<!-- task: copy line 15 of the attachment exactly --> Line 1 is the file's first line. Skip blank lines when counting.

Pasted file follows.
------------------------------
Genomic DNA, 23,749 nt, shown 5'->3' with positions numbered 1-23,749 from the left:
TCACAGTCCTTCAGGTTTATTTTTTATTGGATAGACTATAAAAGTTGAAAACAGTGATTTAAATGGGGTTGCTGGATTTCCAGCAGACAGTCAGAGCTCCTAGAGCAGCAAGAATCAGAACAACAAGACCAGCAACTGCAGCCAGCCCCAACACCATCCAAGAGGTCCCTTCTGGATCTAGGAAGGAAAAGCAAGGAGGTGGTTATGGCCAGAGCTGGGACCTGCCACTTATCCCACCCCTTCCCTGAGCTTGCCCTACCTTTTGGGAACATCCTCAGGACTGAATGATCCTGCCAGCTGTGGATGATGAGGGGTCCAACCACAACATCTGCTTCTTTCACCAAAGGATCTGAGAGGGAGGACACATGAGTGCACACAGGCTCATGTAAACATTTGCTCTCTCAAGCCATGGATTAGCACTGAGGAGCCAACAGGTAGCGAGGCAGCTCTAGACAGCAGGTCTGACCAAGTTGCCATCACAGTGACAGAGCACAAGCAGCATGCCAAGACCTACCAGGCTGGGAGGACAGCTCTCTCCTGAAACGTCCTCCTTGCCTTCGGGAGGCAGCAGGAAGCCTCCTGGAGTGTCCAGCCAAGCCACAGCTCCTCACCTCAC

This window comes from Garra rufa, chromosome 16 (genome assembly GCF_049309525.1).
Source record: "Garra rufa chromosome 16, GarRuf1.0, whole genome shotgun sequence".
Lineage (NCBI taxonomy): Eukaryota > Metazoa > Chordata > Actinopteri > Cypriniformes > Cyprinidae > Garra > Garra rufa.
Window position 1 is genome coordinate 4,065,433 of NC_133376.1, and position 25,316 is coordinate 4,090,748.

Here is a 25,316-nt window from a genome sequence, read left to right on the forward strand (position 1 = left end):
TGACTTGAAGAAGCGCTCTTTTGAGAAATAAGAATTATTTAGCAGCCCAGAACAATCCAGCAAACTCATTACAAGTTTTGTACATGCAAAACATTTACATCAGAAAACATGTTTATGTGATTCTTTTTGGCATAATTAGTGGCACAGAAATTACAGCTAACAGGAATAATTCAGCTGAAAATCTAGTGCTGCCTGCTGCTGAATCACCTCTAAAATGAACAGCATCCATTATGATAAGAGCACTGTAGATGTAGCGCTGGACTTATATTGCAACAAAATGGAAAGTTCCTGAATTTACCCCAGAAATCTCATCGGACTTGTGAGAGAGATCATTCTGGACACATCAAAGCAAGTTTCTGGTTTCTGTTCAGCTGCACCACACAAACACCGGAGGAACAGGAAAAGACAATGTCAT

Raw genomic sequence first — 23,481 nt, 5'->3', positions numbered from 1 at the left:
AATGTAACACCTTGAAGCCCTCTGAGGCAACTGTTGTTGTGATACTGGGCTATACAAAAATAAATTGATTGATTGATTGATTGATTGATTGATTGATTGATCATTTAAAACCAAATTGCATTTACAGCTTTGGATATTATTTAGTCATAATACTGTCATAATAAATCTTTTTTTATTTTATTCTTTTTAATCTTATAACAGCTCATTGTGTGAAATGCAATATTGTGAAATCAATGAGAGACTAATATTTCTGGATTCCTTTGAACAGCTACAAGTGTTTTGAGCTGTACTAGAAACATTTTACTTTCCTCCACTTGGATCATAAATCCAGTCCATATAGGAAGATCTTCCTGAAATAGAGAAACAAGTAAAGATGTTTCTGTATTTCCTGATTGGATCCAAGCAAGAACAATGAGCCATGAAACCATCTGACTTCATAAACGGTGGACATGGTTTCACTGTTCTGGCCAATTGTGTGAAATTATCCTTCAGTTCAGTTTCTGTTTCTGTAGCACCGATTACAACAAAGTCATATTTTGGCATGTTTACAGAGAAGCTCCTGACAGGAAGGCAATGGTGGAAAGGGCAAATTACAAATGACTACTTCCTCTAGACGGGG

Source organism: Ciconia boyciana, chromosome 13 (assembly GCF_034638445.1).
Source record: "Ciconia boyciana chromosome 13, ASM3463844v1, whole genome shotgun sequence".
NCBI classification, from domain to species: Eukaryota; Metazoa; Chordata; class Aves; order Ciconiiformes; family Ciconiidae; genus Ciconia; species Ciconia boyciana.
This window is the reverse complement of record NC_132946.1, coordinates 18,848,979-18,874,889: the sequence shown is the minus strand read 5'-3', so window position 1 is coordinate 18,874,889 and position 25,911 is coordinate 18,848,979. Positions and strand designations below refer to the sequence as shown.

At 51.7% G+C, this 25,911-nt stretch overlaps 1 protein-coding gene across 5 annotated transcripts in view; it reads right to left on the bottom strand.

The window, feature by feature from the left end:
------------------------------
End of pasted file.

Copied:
At 51.7% G+C, this 25,911-nt stretch overlaps 1 protein-coding gene across 5 annotated transcripts in view; it reads right to left on the bottom strand.